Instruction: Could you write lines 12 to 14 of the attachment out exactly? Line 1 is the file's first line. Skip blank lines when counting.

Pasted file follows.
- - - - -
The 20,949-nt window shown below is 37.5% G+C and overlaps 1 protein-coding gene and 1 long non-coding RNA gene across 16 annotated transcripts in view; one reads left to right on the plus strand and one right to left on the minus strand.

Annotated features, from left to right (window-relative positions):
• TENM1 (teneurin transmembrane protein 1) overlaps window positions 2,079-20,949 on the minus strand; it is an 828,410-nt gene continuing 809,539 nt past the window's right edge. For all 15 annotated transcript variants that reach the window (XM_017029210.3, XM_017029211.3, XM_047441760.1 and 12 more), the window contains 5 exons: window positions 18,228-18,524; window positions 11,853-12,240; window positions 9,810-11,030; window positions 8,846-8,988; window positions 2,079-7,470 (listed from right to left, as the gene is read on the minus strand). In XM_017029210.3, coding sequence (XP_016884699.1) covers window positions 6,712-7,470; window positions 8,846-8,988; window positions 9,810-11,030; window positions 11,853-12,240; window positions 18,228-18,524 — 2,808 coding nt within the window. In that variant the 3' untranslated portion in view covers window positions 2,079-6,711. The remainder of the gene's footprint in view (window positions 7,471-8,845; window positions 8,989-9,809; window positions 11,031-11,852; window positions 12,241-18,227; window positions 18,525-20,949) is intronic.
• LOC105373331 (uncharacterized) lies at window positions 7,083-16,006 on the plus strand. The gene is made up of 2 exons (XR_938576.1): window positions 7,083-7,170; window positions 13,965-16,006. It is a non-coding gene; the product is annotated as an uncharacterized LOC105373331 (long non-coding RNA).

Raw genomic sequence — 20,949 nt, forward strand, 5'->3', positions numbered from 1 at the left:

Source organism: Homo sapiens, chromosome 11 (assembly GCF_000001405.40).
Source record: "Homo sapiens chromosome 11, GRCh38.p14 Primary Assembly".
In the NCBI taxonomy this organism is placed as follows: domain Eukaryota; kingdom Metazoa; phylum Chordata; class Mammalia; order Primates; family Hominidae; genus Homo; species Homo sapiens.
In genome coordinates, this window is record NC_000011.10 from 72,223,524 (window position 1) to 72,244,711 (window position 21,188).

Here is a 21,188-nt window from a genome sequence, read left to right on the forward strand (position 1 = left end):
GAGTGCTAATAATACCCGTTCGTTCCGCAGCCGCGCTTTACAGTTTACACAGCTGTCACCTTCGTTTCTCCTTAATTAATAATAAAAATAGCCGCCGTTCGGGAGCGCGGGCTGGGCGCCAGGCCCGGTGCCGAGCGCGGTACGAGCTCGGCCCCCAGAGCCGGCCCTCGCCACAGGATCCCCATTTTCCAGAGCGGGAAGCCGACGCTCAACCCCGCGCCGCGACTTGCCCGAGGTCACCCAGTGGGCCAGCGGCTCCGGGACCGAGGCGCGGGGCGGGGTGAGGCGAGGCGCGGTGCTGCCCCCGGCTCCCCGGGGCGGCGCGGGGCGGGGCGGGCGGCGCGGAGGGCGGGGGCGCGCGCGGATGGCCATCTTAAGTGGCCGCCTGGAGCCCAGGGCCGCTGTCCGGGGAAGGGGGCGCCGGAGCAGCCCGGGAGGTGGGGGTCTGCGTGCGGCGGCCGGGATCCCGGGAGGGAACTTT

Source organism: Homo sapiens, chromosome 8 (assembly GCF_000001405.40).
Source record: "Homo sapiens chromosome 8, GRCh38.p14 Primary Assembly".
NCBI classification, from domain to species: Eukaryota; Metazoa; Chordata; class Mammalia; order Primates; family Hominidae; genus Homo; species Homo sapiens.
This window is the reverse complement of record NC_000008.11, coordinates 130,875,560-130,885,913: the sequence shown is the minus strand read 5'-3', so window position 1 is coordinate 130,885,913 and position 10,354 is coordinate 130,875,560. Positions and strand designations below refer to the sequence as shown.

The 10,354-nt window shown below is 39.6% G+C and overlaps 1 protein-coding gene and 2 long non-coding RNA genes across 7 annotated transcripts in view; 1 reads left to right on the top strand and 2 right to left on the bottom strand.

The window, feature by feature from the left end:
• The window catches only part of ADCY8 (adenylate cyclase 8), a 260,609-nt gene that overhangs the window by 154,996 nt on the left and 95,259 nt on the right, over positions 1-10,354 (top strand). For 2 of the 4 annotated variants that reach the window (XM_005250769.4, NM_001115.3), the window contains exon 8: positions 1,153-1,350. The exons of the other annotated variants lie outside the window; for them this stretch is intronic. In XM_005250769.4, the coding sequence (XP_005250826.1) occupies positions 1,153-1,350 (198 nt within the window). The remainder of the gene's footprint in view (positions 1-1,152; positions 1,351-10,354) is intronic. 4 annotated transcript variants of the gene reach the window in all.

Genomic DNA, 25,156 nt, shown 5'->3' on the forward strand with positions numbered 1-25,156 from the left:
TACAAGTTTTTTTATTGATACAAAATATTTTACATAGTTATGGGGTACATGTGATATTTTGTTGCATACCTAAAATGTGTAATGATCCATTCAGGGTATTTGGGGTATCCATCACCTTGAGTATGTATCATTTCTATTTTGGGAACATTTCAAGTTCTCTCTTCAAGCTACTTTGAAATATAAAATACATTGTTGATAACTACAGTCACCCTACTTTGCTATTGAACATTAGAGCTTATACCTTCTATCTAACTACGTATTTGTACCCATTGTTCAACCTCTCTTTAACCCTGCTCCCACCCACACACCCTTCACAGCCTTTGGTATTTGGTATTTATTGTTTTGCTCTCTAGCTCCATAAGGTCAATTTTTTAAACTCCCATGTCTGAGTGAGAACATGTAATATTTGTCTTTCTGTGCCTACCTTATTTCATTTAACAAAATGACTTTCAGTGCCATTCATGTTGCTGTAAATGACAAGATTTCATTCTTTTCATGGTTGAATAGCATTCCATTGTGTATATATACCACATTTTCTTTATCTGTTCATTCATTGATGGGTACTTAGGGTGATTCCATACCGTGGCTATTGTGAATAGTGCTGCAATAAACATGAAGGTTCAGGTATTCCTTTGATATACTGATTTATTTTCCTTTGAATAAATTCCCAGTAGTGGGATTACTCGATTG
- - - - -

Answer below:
Source organism: Homo sapiens, chromosome 8 (assembly GCF_000001405.40).
Source record: "Homo sapiens chromosome 8, GRCh38.p14 Primary Assembly".
NCBI classification, from domain to species: Eukaryota; Metazoa; Chordata; class Mammalia; order Primates; family Hominidae; genus Homo; species Homo sapiens.